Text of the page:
6 Causes of High Cholesterol

Cholesterol is a fatty substance that is vital to the regulatory functions of the human body. It is found in your blood and helps in the building of healthy cells and making hormones in your body. High cholesterol in your body, however, can have an adverse impact on your heart and health in general. In the long run, this can lead to several heart diseases. This is due to deposits of fat building up in an individual’s blood vessels which in turn leads to difficulty in blood flow in the body through the arteries.

High blood cholesterol itself does not have visible symptoms, so a significant number of people with high cholesterol levels are in the dark about it. There are also several factors beyond your control that can increase your risk. They include sex, age, and heredity. However, there are factors that you can change. Examples include eating an unhealthy diet, not getting enough exercise, and being overweight. Having a high cholesterol level is very extremely dangerous for your health, but there are many ways to help you maintain it. Discussed below are the six causes of high cholesterol.

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1. Diet

Cholesterol is present in foods that come from animal sources. Some of the most common sources include egg yolks, cheese, and meat. Some foods have high levels of fats which increase your cholesterol level. For instance, saturated fat increases your low-density lipoprotein (LDL) cholesterol more than anything in your diet. Saturated fat is present in some meats, baked goods, dairy products, chocolate, and processed and deep fried foods. Trans fatty acids push up your LDL cholesterol and lower your high-density lipoprotein (HDL) cholesterol.

Trans fatty acids form when hydrogen is added to vegetable oil to harden it. They are also present in most fried and processed foods. Limiting the intake of foods that have cholesterol, trans fatty acids, and saturated fat will go a long way in helping you to keep in check your cholesterol levels. Examples of foods that will help you include whole grains, healthy fish (containing omega-3 fatty acids), and fresh fruits and vegetables. Dropping or at least reducing the red meat in your diet is also an easy way to lower LDL cholesterol in your body.

2. Excess Weight

Lack of physical activity can easily lead to weight gain. An overweight person has a high chance of having high cholesterol. LDL is consumed too much by the majority of individuals who are obese. It is present in foods with trans fats. It is advisable to lower your HDL level and increase your total cholesterol level. The cumulative cholesterol measure is the total amount of cholesterol in your blood, which includes the LDL and HDL. It is common knowledge that routine physical exercise helps you lose weight. Hence, losing weight contributes to lower your LDL cholesterol. Additionally, physical activity can help raise your HDL cholesterol level.

3. Smoking

Who doesn’t know that smoking is bad for their health? In this case, smoking lowers the HDL cholesterol levels. This causes physical harm to the lining of the blood vessels. This process goes on and eventually only leads to one thing: blood clots. This leads to a medical case known as atherosclerosis. In simple terms, this is the hardening of the blood arteries. Second-hand smokers are not in the clear, either, in this case. Long-term exposure to the smoke can also put you at high risk for numerous other health complications. The only solution to this problem is to completely quit this practice because the revival of HDL begins after you stop. Make the right choice!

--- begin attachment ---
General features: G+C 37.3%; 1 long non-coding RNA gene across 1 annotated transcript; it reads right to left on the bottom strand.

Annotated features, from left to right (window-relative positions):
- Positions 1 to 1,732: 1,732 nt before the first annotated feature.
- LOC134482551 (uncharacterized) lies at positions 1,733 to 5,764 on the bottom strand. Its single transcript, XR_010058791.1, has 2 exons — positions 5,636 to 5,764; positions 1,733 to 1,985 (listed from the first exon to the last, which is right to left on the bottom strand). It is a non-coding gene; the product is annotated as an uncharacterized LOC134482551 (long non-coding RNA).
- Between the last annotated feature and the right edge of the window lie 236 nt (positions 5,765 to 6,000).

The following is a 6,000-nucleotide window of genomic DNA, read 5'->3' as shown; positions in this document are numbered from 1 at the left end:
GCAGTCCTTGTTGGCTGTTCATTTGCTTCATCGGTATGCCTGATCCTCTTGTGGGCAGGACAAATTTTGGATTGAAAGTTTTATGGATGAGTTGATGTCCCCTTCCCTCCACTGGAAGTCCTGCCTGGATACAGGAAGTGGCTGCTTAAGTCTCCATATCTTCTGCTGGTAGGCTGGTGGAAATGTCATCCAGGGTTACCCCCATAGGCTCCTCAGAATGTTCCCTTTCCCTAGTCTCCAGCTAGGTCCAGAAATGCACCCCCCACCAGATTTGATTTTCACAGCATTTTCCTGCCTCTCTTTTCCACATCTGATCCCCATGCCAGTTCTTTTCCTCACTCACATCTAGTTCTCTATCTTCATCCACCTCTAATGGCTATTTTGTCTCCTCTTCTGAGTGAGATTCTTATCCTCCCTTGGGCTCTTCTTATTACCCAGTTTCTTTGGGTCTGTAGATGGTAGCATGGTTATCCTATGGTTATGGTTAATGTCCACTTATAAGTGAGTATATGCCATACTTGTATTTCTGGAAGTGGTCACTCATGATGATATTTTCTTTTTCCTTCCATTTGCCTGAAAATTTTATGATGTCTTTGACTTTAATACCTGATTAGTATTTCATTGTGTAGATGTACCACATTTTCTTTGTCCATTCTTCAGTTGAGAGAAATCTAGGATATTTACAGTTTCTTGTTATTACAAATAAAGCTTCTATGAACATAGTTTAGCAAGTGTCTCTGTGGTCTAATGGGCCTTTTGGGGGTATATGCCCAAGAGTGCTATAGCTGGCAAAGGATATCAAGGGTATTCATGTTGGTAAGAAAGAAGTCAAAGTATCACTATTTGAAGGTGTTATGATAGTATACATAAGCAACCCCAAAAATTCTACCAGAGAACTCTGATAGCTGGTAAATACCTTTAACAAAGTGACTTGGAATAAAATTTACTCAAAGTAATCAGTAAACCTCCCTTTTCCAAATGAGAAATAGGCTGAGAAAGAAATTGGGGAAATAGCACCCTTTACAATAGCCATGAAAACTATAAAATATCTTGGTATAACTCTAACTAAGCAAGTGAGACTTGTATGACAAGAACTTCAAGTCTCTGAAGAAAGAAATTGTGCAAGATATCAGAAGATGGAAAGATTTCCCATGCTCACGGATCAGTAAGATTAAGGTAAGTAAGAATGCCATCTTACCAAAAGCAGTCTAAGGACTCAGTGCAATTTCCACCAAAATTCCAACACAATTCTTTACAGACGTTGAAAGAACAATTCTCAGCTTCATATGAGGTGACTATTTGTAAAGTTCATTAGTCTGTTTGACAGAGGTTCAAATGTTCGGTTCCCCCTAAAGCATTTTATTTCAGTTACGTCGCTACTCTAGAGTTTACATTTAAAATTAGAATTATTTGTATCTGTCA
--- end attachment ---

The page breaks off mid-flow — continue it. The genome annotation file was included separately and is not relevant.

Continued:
Source: pixabay.com

Source: pixabay.com

4. Age

Age is but just a number. Certainly not in this case, sadly. The more you age, the more likely you will have issues with high cholesterol. A good heart is certainly like a building block. It is cumulative, the earlier you make healthy lifestyle choices, the better off you will be in your senior years. Older adults tend to get lesser physical exercise in comparison to their younger counterparts. Older adults, however, can lower their cholesterol levels if they engage themselves in various activities that will help them. This includes eating healthy foods, quitting smoking and losing weight. Moreover, medical practitioners advise that by the age of 20, one should start checking their cholesterol levels every four to six years.

5. Gender

Starting at puberty, men usually have very low levels of HDL cholesterol when compared to women. As age catches up with both men and women, their LDL cholesterol levels often increase. Before the age of 55, women usually have lower LDL cholesterol level than men. However, after the age of 55, women can have higher LDL levels than men. This means that men are far much more likely to suffer from a heart attack as compared to women. Therefore, men who are at the age of 45 or more should have their cholesterol levels checked as often as possible to help reduce this risk. In the case that cholesterol is detected, it is wise to consider evaluating how you live and make serious changes to it.

6. Heredity

In some cases, eating well, having a healthy body weight, exercising regularly, and not smoking still aren’t enough to help you out. High blood cholesterol sometimes runs through the family. This means that the condition passes on from parents to children through genes. This is an inherited condition known as, hypercholesterolemia. This condition causes a very high LDL cholesterol. It begins at birth and may lead to a heart attack at a very early age. It is very wise to see a physician about one’s cholesterol status in order to know the way forward and what solutions there are in the case of this scenario.


Source: activebeat.co

Featured Image Source: myllu.llu.edu

Posted on May 5, 2023